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Spain’s June Employment Data: At Best Ambiguous


Some key statistics from Spain’s National Employment Office June report:

* Monthly change in registered unemployed: -127,248 (good)
* Yearly change in registered unemployed: +148,411 (not good)
* Monthly change in new contracts: -6,006 (not good)
* Monthly change in new permanent contracts: -8,507 (not good)
* Yearly change in new contracts: -109,084 (not good)
* Monthly change in eligible unemployment beneficiaries: -49,111 (good from a fiscal point of view anyway…)

So the story in Spain seems to be that the tourist season is providing a better than expected “shot in the arm”, but the economy as a whole is no where near generating sufficient job creation, much less permanent contracts, to significantly reduce unemployment. The change in registered unemployment is due to a surfeit of temporary summer contracts, emigration and long-term unemployed drop-out.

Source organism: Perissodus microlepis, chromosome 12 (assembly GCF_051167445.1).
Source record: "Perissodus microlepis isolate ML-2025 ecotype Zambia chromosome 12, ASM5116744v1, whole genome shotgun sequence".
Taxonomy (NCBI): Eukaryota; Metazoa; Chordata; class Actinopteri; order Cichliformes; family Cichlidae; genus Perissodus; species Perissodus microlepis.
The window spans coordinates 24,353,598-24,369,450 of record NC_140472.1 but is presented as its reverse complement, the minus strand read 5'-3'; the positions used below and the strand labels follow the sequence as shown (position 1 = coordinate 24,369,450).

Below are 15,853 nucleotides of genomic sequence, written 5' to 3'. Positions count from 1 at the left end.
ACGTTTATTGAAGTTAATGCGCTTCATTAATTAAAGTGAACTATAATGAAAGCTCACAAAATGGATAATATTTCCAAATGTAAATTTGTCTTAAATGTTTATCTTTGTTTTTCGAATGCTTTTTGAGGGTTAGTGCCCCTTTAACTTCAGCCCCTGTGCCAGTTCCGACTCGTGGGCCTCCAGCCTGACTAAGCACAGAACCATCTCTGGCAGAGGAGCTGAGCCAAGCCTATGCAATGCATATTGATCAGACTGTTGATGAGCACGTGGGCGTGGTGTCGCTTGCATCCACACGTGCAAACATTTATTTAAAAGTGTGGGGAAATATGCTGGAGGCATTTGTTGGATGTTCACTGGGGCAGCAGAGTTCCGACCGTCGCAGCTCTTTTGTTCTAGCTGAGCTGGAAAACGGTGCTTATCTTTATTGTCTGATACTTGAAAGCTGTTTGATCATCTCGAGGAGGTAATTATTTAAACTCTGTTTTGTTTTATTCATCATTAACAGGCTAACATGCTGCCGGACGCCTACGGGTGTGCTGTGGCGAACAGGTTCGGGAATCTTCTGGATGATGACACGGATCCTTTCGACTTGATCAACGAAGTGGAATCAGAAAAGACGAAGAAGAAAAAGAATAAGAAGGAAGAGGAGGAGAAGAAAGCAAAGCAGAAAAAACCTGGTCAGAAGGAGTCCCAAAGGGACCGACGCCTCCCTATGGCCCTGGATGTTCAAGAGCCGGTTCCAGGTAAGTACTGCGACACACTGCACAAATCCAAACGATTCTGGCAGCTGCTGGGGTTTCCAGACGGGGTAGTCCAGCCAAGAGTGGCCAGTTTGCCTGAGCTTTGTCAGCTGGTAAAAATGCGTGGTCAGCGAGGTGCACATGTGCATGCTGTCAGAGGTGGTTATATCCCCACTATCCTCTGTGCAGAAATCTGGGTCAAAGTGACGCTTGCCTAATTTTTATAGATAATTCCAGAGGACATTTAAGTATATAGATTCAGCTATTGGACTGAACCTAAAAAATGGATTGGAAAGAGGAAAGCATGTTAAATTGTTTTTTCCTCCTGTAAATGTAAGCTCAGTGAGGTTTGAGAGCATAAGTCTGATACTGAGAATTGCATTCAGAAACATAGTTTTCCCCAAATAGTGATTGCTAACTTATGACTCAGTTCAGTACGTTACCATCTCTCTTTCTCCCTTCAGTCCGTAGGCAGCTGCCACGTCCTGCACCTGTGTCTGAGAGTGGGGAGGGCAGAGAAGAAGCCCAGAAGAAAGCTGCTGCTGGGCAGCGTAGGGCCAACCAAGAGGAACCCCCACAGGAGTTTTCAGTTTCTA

We’ll have to wait until July 25th when the National Statistics Institute publishes its Active Population Survey (EPA) in order to see the active population rate, but I wouldn’t be surprised to see a deterioration of that rate and a small ongoing decline in the total Spanish population. We’ll have to wait until August for the Bank of Spain’s Statistical Bulletin for more information on consumption, business investment and financial flows. It’s really hard to see those turning strongly positive, despite a good tourist season.

For more analysis, take a look at my article: “The Clearing In the Woods: Is Spain’s Good News Too Good to be True?”


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